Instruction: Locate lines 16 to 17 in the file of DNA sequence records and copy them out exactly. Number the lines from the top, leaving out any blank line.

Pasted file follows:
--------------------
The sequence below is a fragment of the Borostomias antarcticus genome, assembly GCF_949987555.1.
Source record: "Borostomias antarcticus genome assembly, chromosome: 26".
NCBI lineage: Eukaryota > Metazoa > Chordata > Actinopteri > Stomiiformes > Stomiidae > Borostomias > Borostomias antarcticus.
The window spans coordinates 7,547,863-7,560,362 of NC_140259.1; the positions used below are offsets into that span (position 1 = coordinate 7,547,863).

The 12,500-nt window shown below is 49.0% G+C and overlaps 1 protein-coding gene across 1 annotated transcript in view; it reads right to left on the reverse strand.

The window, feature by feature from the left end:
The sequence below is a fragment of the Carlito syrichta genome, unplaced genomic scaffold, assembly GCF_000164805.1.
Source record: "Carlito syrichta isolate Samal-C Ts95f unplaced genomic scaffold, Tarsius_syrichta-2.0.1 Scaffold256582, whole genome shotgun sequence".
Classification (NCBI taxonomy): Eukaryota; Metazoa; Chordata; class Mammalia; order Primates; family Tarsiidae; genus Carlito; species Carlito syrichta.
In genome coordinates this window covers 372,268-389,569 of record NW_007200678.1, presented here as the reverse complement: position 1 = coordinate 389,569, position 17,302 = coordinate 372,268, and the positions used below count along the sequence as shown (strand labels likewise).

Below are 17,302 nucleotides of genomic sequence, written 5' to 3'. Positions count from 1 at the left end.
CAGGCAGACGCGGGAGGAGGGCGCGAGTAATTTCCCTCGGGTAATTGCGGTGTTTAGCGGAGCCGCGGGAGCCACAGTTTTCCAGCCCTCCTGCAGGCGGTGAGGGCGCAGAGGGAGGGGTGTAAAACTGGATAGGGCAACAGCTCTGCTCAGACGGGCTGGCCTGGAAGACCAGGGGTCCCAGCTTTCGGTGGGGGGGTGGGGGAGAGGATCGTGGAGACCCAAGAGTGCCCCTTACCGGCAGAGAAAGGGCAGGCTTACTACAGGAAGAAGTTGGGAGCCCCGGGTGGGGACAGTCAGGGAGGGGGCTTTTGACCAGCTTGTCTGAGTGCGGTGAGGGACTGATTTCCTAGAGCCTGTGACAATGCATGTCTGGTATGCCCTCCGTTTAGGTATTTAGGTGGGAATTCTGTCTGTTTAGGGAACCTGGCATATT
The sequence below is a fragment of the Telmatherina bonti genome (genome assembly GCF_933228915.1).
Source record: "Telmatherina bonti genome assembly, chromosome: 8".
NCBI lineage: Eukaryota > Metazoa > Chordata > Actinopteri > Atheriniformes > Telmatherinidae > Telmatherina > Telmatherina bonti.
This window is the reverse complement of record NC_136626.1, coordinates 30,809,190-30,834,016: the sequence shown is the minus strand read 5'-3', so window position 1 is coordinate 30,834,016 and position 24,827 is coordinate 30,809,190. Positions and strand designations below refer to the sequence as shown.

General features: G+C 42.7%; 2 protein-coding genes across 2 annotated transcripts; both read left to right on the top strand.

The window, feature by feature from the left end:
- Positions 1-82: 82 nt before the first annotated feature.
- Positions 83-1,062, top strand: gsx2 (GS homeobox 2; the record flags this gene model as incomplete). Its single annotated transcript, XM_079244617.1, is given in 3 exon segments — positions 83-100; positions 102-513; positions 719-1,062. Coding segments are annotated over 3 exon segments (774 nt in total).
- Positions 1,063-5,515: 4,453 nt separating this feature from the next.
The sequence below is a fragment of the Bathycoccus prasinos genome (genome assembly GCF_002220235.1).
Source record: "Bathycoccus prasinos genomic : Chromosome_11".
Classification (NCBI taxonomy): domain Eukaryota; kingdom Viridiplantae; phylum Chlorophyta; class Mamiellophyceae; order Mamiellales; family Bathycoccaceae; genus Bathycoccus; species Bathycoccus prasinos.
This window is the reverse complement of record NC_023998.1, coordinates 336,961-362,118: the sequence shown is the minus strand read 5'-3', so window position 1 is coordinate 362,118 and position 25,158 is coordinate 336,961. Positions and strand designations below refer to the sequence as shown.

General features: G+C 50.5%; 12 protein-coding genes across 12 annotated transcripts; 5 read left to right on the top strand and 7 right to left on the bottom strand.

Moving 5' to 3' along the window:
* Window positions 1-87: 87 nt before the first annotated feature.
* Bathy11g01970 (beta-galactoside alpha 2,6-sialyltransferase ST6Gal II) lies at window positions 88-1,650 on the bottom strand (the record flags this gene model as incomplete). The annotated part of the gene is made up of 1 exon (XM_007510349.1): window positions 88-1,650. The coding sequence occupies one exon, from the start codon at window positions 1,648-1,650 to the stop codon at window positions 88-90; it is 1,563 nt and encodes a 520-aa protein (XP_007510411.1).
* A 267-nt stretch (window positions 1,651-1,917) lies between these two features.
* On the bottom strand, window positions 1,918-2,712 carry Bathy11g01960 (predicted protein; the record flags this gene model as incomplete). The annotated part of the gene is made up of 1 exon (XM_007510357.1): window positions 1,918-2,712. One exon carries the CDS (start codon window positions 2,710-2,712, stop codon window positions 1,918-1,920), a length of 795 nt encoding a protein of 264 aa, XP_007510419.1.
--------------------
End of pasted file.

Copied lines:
This window is the reverse complement of record NC_136626.1, coordinates 30,809,190-30,834,016: the sequence shown is the minus strand read 5'-3', so window position 1 is coordinate 30,834,016 and position 24,827 is coordinate 30,809,190. Positions and strand designations below refer to the sequence as shown.

General features: G+C 42.7%; 2 protein-coding genes across 2 annotated transcripts; both read left to right on the top strand.